Cameron to host G8 dementia summit
Monday 19th August 2013, 2:50PM BST.
The Prime Minister is to use Britain’s presidency of the G8 to encourage an international drive to tackle dementia.
David Cameron has announced that the UK will host a dementia summit for leading industrialised nations so that global health officials can ” coordinate efforts and shape an effective international solution” to the condition.
Mr Cameron and Health Secretary Jeremy Hunt has called on health ministers from G8 countries to attend the meet in London in December.
They hope to discuss looking for effective therapies and new research as well as efforts to slow the impact of dementia.
Mr Hunt described the condition as a “health and care time bomb”, adding: ” Dementia is far from a uniquely British problem – it is a world-wide challenge.
“Given the scale of the challenge dementia poses for every country, we cannot afford to ignore the potential of an effective international approach to dealing with this pressing issue.
“This is why we are putting the fight against dementia on the world map, by using the UK’s presidency of the G8 to host the first summit dedicated to seeking a new level of international collaboration.
“We have a real opportunity to work together to shape an international effort that can reach shared goals faster than individual nations acting alone.
“The UK has already begun a national programme of action through the PM’s Challenge on Dementia launched in 2011. Now we hope the G8 nations can use this unique chance to come together to look at what we can do to help our own citizens and to join together so the rest of the world can best tackle this truly global challenge.
“We have to come together to tackle this health and care time bomb. Only by focusing on what we can do by working together – to share expertise, resources and ideas – can we begin to make real improvements and really make a difference.”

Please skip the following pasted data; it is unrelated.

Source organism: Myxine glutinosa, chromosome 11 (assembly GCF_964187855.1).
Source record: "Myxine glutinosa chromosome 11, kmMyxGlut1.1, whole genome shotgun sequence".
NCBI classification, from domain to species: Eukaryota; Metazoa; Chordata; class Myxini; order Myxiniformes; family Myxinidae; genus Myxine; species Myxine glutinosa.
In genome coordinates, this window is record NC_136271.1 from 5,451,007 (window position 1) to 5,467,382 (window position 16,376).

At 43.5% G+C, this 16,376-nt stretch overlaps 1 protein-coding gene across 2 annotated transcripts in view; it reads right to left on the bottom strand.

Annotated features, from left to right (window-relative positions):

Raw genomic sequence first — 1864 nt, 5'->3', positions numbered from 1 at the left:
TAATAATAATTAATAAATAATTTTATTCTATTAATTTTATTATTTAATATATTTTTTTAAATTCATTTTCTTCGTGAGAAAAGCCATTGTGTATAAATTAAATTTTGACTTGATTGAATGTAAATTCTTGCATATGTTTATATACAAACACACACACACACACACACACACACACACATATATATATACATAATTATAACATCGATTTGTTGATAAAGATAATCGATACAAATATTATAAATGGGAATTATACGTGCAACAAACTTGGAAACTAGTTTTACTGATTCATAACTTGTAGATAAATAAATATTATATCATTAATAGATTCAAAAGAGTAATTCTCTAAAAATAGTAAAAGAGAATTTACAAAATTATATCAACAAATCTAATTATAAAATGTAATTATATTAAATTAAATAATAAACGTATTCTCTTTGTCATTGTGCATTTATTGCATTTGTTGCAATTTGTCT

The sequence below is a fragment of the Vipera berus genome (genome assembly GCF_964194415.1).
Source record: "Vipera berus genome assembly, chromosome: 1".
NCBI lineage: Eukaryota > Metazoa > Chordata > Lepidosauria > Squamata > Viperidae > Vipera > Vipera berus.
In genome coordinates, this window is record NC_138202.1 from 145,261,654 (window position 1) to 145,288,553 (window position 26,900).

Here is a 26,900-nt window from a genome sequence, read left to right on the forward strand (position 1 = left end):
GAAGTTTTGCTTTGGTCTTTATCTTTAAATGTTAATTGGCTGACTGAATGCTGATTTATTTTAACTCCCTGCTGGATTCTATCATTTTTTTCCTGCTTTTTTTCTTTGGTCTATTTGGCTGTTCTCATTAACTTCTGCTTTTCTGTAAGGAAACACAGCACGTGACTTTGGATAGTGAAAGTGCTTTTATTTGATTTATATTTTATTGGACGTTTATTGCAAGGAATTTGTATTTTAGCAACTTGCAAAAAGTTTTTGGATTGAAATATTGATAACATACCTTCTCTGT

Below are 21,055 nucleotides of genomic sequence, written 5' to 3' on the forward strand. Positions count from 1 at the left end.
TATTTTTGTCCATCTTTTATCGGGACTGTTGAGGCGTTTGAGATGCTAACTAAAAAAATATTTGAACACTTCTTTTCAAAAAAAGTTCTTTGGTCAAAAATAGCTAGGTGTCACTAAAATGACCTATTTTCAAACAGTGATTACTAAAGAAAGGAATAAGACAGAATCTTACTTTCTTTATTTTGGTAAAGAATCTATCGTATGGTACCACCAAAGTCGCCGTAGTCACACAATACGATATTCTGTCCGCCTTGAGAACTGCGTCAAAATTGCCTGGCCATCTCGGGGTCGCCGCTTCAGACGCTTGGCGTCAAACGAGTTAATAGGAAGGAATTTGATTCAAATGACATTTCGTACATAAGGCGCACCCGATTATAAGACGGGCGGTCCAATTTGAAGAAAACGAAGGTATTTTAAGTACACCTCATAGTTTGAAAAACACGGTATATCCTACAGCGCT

Mr Cameron, who has previously said that tackling the condition is a “personal priority” of his, announced a UK plan on research, care and awareness last year. He has also said that funding on dementia research will increase to around £66 million by 2015.
Dementia is a syndrome associated with an ongoing decline of the brain and its abilities. Current estimates suggest 35.6 million people around the world are living with dementia, including around 800,000 in the UK.
But because of an ageing population, the World Health Organisation has estimated that that number could reach 115.4 million in 2050. In the UK alone, there are likely to be nearly a million people with the condition by the end of 2020, experts have predicted.
Hilary Evans, director of external affairs at Alzheimer’s Research UK, said: ” Worryingly, there have been no new treatments for dementia since 2003 and those in existence only offer modest efficacy.
“We desperately need new treatments and interventions that can delay the onset, slow the progression and manage the symptoms of dementia.
“Only through increased research can we make progress and offer hope to people with dementia.”
George McNamara, h ead of policy and public affairs at the Alzheimer’s Society, added: ” Dementia is a global challenge. It is staggering that worldwide, there are more clinical trials into hayfever than there are into some of the most common forms of dementia. Stepping up the global drive for a cure and better treatments must be a key priority.
“This summit is a huge opportunity to break down barriers and lead a global effort to defeat dementia but needs to be the start of clear action and commitments rather than just a one off. By 2021, a million people in the UK alone will have dementia, which costs the British economy £23 billion a year. We simply cannot afford to delay.”